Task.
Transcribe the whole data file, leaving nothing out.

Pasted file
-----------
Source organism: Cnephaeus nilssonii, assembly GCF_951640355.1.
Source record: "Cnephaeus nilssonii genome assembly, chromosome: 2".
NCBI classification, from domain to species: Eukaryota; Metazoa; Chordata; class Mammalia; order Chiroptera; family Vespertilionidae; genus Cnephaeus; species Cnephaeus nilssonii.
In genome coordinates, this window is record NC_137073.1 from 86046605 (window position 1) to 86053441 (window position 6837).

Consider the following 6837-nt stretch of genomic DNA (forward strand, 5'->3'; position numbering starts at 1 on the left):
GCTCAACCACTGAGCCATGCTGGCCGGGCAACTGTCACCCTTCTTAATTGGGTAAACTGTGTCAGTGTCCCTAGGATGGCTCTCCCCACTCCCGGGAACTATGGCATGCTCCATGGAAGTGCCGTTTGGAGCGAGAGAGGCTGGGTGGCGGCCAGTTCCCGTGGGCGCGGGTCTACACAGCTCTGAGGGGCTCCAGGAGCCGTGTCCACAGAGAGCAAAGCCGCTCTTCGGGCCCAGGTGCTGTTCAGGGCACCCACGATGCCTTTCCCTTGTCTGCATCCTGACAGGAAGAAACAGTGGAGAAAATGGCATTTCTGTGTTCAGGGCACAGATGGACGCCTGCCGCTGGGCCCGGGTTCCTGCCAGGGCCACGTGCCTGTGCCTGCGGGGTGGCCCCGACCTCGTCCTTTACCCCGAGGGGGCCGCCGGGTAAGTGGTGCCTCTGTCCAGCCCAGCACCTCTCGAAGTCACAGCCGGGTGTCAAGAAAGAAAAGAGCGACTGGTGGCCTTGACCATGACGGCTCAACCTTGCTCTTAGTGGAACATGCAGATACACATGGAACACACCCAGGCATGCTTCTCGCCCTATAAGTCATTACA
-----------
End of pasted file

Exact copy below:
Source organism: Cnephaeus nilssonii, assembly GCF_951640355.1.
Source record: "Cnephaeus nilssonii genome assembly, chromosome: 2".
NCBI classification, from domain to species: Eukaryota; Metazoa; Chordata; class Mammalia; order Chiroptera; family Vespertilionidae; genus Cnephaeus; species Cnephaeus nilssonii.
In genome coordinates, this window is record NC_137073.1 from 86046605 (window position 1) to 86053441 (window position 6837).

Consider the following 6837-nt stretch of genomic DNA (forward strand, 5'->3'; position numbering starts at 1 on the left):
GCTCAACCACTGAGCCATGCTGGCCGGGCAACTGTCACCCTTCTTAATTGGGTAAACTGTGTCAGTGTCCCTAGGATGGCTCTCCCCACTCCCGGGAACTATGGCATGCTCCATGGAAGTGCCGTTTGGAGCGAGAGAGGCTGGGTGGCGGCCAGTTCCCGTGGGCGCGGGTCTACACAGCTCTGAGGGGCTCCAGGAGCCGTGTCCACAGAGAGCAAAGCCGCTCTTCGGGCCCAGGTGCTGTTCAGGGCACCCACGATGCCTTTCCCTTGTCTGCATCCTGACAGGAAGAAACAGTGGAGAAAATGGCATTTCTGTGTTCAGGGCACAGATGGACGCCTGCCGCTGGGCCCGGGTTCCTGCCAGGGCCACGTGCCTGTGCCTGCGGGGTGGCCCCGACCTCGTCCTTTACCCCGAGGGGGCCGCCGGGTAAGTGGTGCCTCTGTCCAGCCCAGCACCTCTCGAAGTCACAGCCGGGTGTCAAGAAAGAAAAGAGCGACTGGTGGCCTTGACCATGACGGCTCAACCTTGCTCTTAGTGGAACATGCAGATACACATGGAACACACCCAGGCATGCTTCTCGCCCTATAAGTCATTACA